Because we are bipeds

I’m the worst kind of scientist, because I’m not one. A little knowledge and all that…

When someone is behaving in an irritable way, it is quite reasonable to think of the experience as an emotional one, not as a biochemical crisis (leaving aside whether emotions are just biochemical processes anyway). But we shouldn’t rule out the possibility that the person is irritable because they have not eaten since eight o’clock the night before and are consequently biochemically distracted as their brain instructs their body to deconstruct itself so as to route glucose to fuel the liver-brain axis. Next time someone is unkind to you, acquire a bowl of porridge for them as soon as you can, and wish them all the best.

I know about the liver-brain axis because of a man that studies at the National Library of Scotland. I have had excellent conversations with him three or four times about the research that he has done here. Our glucose energy systems are the way they are because we are all born prematurely at nine months. We should gestate for two years, but we don’t because of the size of our pelvises. This is because we are bipeds. Because we are bipeds, millions of folk are spending thousands of pounds a year on childcare. Our pelvises have wrought havoc on the squeezed middle. It is the world we live in.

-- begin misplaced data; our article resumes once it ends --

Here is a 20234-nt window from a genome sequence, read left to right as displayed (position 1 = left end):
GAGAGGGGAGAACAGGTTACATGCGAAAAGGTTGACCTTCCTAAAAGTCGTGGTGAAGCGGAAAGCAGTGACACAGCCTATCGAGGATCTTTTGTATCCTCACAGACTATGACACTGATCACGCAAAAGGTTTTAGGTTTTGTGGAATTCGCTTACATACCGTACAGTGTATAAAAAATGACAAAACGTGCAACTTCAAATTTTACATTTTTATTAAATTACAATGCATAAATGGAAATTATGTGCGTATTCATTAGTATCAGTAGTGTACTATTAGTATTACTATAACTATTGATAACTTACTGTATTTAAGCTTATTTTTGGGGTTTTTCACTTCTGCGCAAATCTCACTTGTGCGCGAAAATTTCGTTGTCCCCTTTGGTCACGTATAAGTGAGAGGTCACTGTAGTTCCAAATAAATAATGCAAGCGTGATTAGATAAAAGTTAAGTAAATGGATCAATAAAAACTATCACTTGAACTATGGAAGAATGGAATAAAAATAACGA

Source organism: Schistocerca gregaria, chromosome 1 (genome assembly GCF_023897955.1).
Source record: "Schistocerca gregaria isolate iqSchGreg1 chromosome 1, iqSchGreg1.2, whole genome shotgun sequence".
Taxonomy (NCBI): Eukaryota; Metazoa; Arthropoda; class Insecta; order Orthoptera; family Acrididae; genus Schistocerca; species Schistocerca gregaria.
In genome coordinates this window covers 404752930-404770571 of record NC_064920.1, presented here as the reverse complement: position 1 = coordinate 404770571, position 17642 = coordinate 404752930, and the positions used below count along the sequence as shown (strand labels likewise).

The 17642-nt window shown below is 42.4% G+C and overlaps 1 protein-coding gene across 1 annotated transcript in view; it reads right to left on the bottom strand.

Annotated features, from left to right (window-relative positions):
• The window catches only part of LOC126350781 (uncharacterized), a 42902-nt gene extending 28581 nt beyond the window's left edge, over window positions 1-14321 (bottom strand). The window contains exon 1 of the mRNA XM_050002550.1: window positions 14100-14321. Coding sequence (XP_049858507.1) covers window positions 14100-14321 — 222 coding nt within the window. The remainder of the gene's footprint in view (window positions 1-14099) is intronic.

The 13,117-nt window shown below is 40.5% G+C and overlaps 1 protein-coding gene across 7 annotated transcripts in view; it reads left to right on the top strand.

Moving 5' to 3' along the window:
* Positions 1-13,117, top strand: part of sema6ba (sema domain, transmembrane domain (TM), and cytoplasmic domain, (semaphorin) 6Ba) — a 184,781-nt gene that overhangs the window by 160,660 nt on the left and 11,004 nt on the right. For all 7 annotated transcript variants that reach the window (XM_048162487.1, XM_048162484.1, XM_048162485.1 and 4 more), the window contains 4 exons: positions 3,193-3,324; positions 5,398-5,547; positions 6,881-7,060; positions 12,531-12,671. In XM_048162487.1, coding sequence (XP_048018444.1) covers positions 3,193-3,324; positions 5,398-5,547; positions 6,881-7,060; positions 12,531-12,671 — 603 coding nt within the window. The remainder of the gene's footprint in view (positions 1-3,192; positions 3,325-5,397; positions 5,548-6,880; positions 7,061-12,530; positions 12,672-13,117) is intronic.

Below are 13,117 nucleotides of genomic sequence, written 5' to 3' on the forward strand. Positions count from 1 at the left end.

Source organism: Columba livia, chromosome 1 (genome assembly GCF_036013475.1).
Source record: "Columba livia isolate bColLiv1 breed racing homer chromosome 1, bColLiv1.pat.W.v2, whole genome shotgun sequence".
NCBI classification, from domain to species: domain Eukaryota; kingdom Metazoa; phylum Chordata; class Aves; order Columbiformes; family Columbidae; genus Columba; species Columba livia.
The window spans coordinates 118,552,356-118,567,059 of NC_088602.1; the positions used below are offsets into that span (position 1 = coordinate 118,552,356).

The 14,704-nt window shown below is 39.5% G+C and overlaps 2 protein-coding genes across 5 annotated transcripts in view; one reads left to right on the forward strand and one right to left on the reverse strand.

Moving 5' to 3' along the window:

I love our science collections, even though I am not skilled enough to understand them. I do not even curate them (Catherine, our Science Curator does). I ponder at the very idea of “science”, when it is really a collective term for thousands and thousands of sub-disciplines. I like that there are communities of interest around the most niche things. I have on my desk, amongst other publications with no unifying theme, a 737 page book called Fourth International Symposium on the Geochemistry of the Earth’s Surface 1996. Although the conference papers are beyond me, I note that the conference was held in Ilkley, and I think about what the bed and breakfasts of Ilkley must have been like in the last week of July that year. Next year will be the 20th anniversary of this gathering. Are there plans to mark it? Will the innkeepers of Ilkley reflect?

I think about the people that study the earth’s crust, and the people that study glucose, and the ones that are irritated, and the ones that run guesthouses. I think about the things that make them different, and the biochemistry they share. I think about the uranium that has been taken out of the earth’s surface and will be dangerous in Cumbria for 100,000 years. I think about our mission to preserve knowledge for generations to come and wonder who might use this book to help Cumbrians 3,000 generations from now. I look at this graph (from p.432 of the symposium papers), which is a tiny component of a book which is a tiny part of Scotland’s National Library, and I have no idea whether it is good news or bad news for the planet that I live on. But I am reassured that what this book is, is evidence that, if only for a week in July in Ilkely nineteen years ago, a group of people did.

I am evidently not a scientist. What I do is work with the General Collection of 14 million or so books and journals and other things that stretch from works of the imagination to local history to books about the earth’s surface, and indeed its core. We have books about glucose, and Ilkley. And bed and breakfasts. Everything fascinates me. Sometimes, I don’t know what to make of it all.